Google’s SameSite Update and the Third-Party Cookie-Free Future

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While not quite eliminating all third-party data sharing or tracking, Google’s announcement earlier this year that it would phase out third-party cookies on Chrome spurred momentary chaos in the digital marketing airwaves.

The end of the third-party cookie forces marketers to take earning consumer consent for data collection more seriously, and it will open up new methods of data collection, some directly devised by Google and others by the many companies in its ecosystem. These new methods of data collection will aim to clarify the impact of ads and allow for pertinent advertising (or targeting) with consumers’ more clearly stated consent.

To obtain an insider’s perspective on marketing tech’s reaction to Google’s SameSite update and the industry’s path forward, I got in touch with Brian Silver, president of email marketing firm LiveIntent.

How will Google’s SameSite update affect marketers as third-party cookies are phased out over the next two years? How has it already affected them?

Marketers will have to think out of the box for a solution on how to move forward, as there will not be a 1:1 replacement for the third-party cookie. Over the last month, marketers have already learned that they cannot rely solely on deterministic solutions in this new environment, and are now shifting to pursue solutions that holistically solve their identity questions.

Were marketers and publishers prepared for this announcement? Are they scrambling to adjust to it? 

Since the announcement, we’ve started seeing marketers prepare for this new era by learning how best to leverage their first-party data assets. Although the news certainly came as a curveball to the industry, publishers and brands are learning how to accommodate. We’re still in the early days, and it’s hard for the industry to say goodbye to the third-party cookie. While it’s an imperfect solution, it’s one to which they have become accustomed.

What are some long-term solutions to the end of third-party cookies that LiveIntent and other companies are proposing? 

Already many solutions have been proposed, such as IAB’s Project Rearc, but the industry is still in the adjustment phase and is not completely prepared to say goodbye and shift to first-party identity solutions that won’t rely on third-party cookies.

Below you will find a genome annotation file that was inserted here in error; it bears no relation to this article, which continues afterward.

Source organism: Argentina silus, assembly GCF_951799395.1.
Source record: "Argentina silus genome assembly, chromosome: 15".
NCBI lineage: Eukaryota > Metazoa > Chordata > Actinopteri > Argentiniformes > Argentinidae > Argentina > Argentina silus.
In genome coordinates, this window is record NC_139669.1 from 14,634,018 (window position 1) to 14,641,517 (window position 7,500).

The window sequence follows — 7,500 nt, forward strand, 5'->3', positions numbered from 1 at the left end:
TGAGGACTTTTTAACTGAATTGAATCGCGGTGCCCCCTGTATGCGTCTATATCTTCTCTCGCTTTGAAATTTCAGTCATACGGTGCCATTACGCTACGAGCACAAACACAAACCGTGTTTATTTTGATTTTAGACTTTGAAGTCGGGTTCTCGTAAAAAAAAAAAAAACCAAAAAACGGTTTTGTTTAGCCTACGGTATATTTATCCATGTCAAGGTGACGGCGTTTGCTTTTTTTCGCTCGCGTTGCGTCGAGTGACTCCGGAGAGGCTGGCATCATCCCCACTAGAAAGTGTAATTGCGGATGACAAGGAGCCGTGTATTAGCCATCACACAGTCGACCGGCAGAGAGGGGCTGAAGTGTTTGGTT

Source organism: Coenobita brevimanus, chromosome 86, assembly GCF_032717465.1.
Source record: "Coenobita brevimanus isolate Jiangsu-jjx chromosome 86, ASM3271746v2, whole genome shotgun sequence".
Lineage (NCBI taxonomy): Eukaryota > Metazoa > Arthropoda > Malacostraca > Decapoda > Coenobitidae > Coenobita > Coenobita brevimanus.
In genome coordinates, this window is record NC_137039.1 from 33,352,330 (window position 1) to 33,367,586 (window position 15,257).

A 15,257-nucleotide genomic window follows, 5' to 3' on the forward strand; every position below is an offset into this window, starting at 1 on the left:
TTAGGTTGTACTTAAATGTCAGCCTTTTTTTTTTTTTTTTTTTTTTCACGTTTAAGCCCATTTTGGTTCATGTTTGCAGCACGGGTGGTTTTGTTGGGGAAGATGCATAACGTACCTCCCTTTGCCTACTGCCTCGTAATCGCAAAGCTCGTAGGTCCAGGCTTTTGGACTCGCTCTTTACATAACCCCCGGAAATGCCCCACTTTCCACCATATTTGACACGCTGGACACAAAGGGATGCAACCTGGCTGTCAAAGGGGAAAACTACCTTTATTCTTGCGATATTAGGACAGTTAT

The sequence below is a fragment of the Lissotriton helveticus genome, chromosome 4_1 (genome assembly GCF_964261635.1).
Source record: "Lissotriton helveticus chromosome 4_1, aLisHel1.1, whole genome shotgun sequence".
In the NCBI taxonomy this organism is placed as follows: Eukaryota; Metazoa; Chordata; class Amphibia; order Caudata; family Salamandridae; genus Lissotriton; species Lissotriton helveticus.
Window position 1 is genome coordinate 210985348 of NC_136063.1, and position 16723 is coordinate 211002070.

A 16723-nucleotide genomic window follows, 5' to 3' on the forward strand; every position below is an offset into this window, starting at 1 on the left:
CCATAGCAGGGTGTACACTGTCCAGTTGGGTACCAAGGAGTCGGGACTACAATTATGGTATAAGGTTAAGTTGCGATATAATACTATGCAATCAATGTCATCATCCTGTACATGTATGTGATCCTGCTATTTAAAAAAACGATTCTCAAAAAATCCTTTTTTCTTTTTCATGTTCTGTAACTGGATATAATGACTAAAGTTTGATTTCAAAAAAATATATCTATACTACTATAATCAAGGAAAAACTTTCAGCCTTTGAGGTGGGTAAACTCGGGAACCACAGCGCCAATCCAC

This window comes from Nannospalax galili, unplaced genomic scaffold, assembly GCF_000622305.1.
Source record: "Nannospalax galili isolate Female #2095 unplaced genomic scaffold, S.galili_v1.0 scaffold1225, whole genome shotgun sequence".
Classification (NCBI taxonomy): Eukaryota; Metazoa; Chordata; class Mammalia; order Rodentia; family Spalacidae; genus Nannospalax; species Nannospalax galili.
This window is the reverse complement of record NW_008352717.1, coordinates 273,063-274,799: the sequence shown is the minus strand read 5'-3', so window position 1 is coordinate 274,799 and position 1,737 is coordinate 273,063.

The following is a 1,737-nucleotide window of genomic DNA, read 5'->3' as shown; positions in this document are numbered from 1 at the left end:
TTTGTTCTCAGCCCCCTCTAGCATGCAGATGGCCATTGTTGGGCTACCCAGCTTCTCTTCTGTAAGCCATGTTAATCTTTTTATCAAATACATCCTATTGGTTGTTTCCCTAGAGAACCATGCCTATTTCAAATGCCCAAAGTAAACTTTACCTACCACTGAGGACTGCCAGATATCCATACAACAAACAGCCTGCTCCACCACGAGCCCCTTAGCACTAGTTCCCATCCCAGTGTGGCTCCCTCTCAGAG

Brands and publishers are in desperate need of a bridge from their first-party data to the ecosystem. Brands and publishers have acquired troves of first-party data that can fuel the future of their businesses. But they need a simple bridge to connect it to the constellation of different IDs that each entity online uses.

How will the end of third-party cookies on Chrome and other browsers affect consumers? Does it mark meaningful privacy progress?

Consumers have been welcoming to the change, despite not fully understanding what a SameSite cookie is, as they are hoping that the loss of cookies will lead to an increase in privacy. The update will mark a new level of privacy protection on the web — although websites will still be able to access some of consumers’ information after the update, they will eventually hit a wall.

Anything else?

Businesses should view the update as a wake-up call to pursue identification solutions, in order to take advantage of audiences they’ve built as well as help identify new audiences. What better time to do that than when people are consistently in front of their screens and eager for communication during social distancing? Even in these early days, we’ve recently seen a 5% increase in email opens on our platform. And savvy brands and publishers are realizing this email asset can be used to fuel the future of their identity efforts.

Joe Zappa is the Managing Editor of Street Fight. He has spearheaded the newsroom's editorial operations since 2018. Joe is an ad/martech veteran who has covered the space since 2015. You can contact him at [email protected]